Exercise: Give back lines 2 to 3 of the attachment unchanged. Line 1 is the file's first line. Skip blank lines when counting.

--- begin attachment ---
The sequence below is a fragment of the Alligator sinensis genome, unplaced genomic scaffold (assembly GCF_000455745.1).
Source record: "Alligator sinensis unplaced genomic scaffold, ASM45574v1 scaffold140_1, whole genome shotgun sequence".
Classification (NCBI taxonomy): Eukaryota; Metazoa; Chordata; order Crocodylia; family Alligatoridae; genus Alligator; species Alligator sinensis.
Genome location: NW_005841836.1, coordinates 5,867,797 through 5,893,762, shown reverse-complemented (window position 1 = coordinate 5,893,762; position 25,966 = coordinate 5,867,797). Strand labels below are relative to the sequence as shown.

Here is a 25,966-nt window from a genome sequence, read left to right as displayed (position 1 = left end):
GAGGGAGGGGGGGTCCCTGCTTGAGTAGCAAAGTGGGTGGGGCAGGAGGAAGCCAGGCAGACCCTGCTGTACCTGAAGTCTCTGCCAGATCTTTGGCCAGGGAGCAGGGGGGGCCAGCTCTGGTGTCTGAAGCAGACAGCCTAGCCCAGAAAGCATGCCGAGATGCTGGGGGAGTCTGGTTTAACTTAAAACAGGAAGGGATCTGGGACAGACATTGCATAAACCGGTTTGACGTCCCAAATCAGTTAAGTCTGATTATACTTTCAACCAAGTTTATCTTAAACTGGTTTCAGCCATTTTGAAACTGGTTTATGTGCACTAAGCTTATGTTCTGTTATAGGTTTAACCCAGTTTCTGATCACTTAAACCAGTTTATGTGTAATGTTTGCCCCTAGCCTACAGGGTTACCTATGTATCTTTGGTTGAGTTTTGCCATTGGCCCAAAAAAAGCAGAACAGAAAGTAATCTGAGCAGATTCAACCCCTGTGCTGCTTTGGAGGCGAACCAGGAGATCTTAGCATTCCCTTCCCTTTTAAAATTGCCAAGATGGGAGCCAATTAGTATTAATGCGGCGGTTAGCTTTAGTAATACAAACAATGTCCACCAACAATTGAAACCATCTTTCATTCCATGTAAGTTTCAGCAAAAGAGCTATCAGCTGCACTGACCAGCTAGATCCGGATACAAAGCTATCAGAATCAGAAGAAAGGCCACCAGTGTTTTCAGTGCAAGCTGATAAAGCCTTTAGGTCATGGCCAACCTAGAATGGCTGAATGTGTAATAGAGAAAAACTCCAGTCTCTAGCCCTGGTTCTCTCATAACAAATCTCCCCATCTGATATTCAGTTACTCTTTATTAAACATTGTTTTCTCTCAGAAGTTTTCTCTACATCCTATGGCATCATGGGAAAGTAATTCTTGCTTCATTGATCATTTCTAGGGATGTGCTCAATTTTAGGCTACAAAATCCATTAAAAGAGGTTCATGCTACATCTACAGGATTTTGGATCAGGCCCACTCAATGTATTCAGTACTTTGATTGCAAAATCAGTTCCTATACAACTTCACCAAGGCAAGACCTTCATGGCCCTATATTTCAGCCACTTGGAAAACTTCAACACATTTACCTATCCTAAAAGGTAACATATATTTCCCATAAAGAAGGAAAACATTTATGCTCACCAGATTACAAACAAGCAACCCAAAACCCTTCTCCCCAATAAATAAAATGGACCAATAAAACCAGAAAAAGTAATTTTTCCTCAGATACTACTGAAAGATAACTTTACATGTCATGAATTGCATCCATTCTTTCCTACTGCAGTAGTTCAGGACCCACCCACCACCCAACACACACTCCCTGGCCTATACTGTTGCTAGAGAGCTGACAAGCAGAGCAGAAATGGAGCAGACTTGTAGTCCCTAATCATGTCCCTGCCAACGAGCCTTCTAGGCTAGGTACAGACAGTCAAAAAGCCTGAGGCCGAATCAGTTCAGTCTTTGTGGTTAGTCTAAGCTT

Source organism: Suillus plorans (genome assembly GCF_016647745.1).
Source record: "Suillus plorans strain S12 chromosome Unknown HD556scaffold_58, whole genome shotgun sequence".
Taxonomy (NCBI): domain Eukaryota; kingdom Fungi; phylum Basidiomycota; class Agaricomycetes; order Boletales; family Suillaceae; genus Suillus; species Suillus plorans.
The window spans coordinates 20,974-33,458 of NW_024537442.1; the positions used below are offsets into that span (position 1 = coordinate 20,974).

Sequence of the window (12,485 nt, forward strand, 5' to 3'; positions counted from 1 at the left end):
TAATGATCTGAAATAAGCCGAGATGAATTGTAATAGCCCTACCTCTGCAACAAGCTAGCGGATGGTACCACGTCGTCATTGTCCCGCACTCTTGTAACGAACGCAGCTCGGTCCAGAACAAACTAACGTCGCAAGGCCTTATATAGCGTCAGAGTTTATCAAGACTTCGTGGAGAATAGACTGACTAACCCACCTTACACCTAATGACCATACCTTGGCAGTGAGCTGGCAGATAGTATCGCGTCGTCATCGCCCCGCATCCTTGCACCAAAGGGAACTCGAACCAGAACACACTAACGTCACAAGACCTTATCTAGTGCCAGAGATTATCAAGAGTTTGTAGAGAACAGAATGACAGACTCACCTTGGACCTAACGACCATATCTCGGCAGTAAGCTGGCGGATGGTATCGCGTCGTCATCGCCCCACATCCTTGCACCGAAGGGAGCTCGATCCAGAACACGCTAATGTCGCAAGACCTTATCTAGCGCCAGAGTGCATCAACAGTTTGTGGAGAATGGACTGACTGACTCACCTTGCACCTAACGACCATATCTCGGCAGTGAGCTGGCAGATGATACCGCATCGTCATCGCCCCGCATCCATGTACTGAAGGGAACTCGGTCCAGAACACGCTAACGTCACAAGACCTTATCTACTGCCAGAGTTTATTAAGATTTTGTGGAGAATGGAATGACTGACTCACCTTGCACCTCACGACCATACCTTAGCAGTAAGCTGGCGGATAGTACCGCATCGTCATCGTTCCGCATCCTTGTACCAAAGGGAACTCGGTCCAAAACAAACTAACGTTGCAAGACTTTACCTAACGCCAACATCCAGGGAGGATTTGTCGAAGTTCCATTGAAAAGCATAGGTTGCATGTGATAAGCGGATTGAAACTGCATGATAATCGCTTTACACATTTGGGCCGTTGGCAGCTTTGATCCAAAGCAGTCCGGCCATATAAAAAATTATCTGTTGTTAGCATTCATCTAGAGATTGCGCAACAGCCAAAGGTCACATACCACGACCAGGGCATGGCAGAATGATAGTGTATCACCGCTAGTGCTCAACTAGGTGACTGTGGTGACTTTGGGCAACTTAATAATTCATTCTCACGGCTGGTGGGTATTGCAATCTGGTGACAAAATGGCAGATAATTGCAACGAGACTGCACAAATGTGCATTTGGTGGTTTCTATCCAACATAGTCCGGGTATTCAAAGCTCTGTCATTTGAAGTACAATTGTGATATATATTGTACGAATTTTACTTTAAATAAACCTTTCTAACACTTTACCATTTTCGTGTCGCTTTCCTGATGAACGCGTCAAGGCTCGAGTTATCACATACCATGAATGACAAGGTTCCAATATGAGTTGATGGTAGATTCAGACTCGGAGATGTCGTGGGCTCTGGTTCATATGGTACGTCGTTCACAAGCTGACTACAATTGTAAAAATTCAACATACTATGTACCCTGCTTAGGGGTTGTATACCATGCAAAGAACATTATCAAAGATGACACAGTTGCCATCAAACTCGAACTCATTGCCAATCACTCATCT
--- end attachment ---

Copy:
Source record: "Alligator sinensis unplaced genomic scaffold, ASM45574v1 scaffold140_1, whole genome shotgun sequence".
Classification (NCBI taxonomy): Eukaryota; Metazoa; Chordata; order Crocodylia; family Alligatoridae; genus Alligator; species Alligator sinensis.